I do not need to make this big declaration with fancy wording to state that death is something which is feared, everyone is aware of this. Most are afraid of the unknown, of what awaits after this life. That is not me, I know where it is I am heading. No, it is the way in which I will die that I fear. I have often contemplated just how it will be, my send off. How will I leave this world and walk into Heaven? I pray it will be in some pain-free way, but the majority of deaths come to us in some form of suffering. Our bodies decompose, they give out on us, however much we try to delay that inevitable collapse, it will happen. We are material things, we are destructible, and that terrifies us.
“Okay hon, we’re going to lower back your seat and get this board under you,” spoke a man’s voice behind me. Mr. Burns was back outside my car window, he reached in and tucked my arm against my side. Another man appeared on my right, and began cutting my seatbelt. “Hold still now,” I was told as a neck brace was wrapped around me and I was forced to stare through the shattered windshield. The man behind my shoulder, I will never know who he was, had gently gathered my hair before securing the velcro. I remember the comfort of that and a feeling of gratitude, even as a slight hysteria began to well up in my stomach. There was a jerking under the seat and finally a slow descent backwards. The board was slid under me, I’m not sure exactly how they managed that in the cramped space. Straps were placed around my legs and shoulders, securing me to the hard plastic. Then the process of maneuvering me out of the car and down off the machine began. I thought I was going to fall off and I must have uttered this aloud more than once because I remember one of the EMT’s repeatedly telling me, “No we got you, don’t worry.”
They set me on a gurney and slid me inside the back of an ambulance, right alongside my sister. As soon as the doors were closed, they sped off, taking us on the bumpy ride to the hospital, sirens blaring the whole length. “Where’s my sister?” I remember asking, clearly not registering she was in the same vehicle. “I’m here,” I heard her say to my right. Relief washed over me at the sound of her voice being near. I tried to look over at her but the brace prevented me from seeing anything but the metal ceiling of the ambulance and a paramedic’s face that was hovering over mine. He kept pricking my arm, trying to get something hooked inside a vein, but each time we hit a dip in the road he would have another failed attempt. He tried to ask me questions but I suddenly couldn’t speak, my tongue felt swollen and heavy in my mouth, and I couldn’t form a single word. He brought his face closer and stared into my eyes, searching, checking my pupils I realize now, and that is the last thing I recall from that ambulance ride, his dark eyes.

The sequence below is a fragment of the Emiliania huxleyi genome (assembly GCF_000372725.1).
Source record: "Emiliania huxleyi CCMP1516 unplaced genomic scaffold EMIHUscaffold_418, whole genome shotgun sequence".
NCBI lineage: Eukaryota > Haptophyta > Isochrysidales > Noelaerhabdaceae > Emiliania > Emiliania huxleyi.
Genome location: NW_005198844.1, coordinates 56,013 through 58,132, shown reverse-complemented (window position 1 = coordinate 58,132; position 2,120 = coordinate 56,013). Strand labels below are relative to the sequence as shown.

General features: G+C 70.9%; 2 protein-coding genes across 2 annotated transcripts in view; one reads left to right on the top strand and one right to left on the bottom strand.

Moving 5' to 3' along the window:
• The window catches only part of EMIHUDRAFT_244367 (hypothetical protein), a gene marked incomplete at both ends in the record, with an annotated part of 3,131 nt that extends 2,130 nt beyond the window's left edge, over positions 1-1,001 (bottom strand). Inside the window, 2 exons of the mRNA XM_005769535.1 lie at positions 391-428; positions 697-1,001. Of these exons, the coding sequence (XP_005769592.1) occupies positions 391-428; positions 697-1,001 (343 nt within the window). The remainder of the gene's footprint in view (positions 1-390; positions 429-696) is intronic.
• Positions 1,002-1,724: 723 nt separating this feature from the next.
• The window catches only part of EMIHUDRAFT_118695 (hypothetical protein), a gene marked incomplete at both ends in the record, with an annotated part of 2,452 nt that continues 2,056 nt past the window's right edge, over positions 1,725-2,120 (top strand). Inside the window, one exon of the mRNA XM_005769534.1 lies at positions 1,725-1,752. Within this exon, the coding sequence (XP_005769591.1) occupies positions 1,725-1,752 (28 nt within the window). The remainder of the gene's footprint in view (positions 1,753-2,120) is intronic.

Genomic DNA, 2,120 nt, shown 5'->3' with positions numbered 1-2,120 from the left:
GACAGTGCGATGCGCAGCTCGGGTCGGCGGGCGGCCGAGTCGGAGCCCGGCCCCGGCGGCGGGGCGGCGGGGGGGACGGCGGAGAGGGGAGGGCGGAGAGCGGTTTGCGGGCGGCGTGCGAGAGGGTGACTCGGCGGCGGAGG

Being unloaded, wheeled into a room, and transferred to a bed, is a complete blur. I remember nothing but fragmented pieces. The flash of fluorescent lights above me. Someone examining my leg. A woman standing over me wiping at my face. My hair being brushed free of glass shards. Shivering, and someone wrapping a blanket around me. At one point a doctor, or nurse asked if I knew how to reach my dad. Then a phone was up against my ear and his voice was on the other side, his questions only answered by my sobs. My mom was out shopping completely oblivious that the sirens she heard were for her own children. She returned home to a blinking light on the answering machine and a message from a police officer stating we had been in a wreck and had been transported to the local hospital. Luckily for her my dad gave a call just a minute after explaining we were not in critical condition, just shaken up, a bit bruised and possibly broken. She made it to the hospital just in time to see me wheeled out of my room for a set of x-rays, and to sit with my sister as they finished examining her. What I remember is being wheeled out and hearing her laughing in the hallway with the police officers, and thinking that the x-ray technician who pushed my bed was very handsome. It was the only moment of normalcy within the whole ordeal.
After careful and thorough poking, prodding, and test taking (x-rays included), we were said to have absolutely no broken bones or internal injuries. My sister was not paralyzed, her spine had just been in shock. At the moment of impact her shoulder belt did not lock, as it is designed to do, causing her upper body to have been thrown so far forward that she hit her right temple on the rearview mirror knocking her out completely. The fact that she was still kept in the seat by the belt around her middle only meant that her back had twisted out of place. Several, several visits to the chiropractor helped to repair the damage of her almost S-shaped spine, but her track running days had been slightly marred. Something I will always feel guilty about.